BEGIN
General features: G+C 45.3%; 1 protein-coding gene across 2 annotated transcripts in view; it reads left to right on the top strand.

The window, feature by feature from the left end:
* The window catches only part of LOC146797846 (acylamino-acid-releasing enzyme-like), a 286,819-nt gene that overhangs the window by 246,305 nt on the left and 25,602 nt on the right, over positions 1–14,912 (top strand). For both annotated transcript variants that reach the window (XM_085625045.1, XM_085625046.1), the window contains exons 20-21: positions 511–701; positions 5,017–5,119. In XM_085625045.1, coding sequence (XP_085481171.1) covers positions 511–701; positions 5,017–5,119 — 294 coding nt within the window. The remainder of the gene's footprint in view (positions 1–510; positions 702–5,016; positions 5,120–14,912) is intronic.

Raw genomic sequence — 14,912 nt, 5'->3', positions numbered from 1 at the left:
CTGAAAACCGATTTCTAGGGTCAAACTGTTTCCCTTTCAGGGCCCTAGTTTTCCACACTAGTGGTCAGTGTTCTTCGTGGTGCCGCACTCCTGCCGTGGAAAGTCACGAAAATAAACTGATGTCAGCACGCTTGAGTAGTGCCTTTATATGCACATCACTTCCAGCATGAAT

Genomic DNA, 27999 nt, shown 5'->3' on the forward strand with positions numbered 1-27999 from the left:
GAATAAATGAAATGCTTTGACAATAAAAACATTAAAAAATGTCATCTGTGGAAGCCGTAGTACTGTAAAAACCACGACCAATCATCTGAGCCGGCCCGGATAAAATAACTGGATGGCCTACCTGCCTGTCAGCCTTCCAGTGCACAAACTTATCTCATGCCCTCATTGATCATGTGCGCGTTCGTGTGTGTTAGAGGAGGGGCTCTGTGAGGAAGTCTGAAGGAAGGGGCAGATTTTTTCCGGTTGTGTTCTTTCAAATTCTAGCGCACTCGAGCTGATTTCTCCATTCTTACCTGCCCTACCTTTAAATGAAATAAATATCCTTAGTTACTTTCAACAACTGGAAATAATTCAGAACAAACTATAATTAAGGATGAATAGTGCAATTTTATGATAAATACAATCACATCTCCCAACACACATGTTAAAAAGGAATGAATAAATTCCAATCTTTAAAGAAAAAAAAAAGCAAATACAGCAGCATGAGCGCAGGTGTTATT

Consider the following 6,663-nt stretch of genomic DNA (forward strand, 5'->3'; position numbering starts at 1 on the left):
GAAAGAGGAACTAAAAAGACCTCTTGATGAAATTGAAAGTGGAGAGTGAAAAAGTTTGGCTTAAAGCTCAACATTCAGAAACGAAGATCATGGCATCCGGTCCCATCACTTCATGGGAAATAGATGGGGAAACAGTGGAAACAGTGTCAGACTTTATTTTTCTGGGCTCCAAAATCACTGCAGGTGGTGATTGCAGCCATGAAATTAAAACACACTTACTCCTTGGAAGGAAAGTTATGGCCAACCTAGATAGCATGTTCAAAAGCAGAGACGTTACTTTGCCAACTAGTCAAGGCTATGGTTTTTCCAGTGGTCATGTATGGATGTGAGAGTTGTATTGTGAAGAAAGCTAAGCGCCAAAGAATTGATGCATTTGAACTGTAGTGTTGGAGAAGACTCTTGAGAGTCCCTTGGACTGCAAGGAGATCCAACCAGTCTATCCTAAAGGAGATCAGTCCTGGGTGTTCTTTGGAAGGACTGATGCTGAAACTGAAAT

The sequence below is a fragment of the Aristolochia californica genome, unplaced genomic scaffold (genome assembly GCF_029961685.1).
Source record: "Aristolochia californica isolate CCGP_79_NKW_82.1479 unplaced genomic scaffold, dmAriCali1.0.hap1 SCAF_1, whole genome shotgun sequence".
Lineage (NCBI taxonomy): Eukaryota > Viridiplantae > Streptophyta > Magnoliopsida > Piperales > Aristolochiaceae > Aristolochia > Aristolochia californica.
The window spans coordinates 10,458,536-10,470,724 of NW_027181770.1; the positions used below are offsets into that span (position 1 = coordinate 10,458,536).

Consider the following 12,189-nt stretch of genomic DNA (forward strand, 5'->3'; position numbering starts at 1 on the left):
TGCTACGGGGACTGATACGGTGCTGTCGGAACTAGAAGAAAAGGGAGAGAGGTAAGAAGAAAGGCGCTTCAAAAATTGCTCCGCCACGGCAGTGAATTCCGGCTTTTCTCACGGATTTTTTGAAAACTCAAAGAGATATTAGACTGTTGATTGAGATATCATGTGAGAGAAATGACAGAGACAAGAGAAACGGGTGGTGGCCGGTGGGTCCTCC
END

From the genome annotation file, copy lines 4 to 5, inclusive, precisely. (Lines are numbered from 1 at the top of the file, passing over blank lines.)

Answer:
Raw genomic sequence — 14,912 nt, 5'->3', positions numbered from 1 at the left:
CTGAAAACCGATTTCTAGGGTCAAACTGTTTCCCTTTCAGGGCCCTAGTTTTCCACACTAGTGGTCAGTGTTCTTCGTGGTGCCGCACTCCTGCCGTGGAAAGTCACGAAAATAAACTGATGTCAGCACGCTTGAGTAGTGCCTTTATATGCACATCACTTCCAGCATGAAT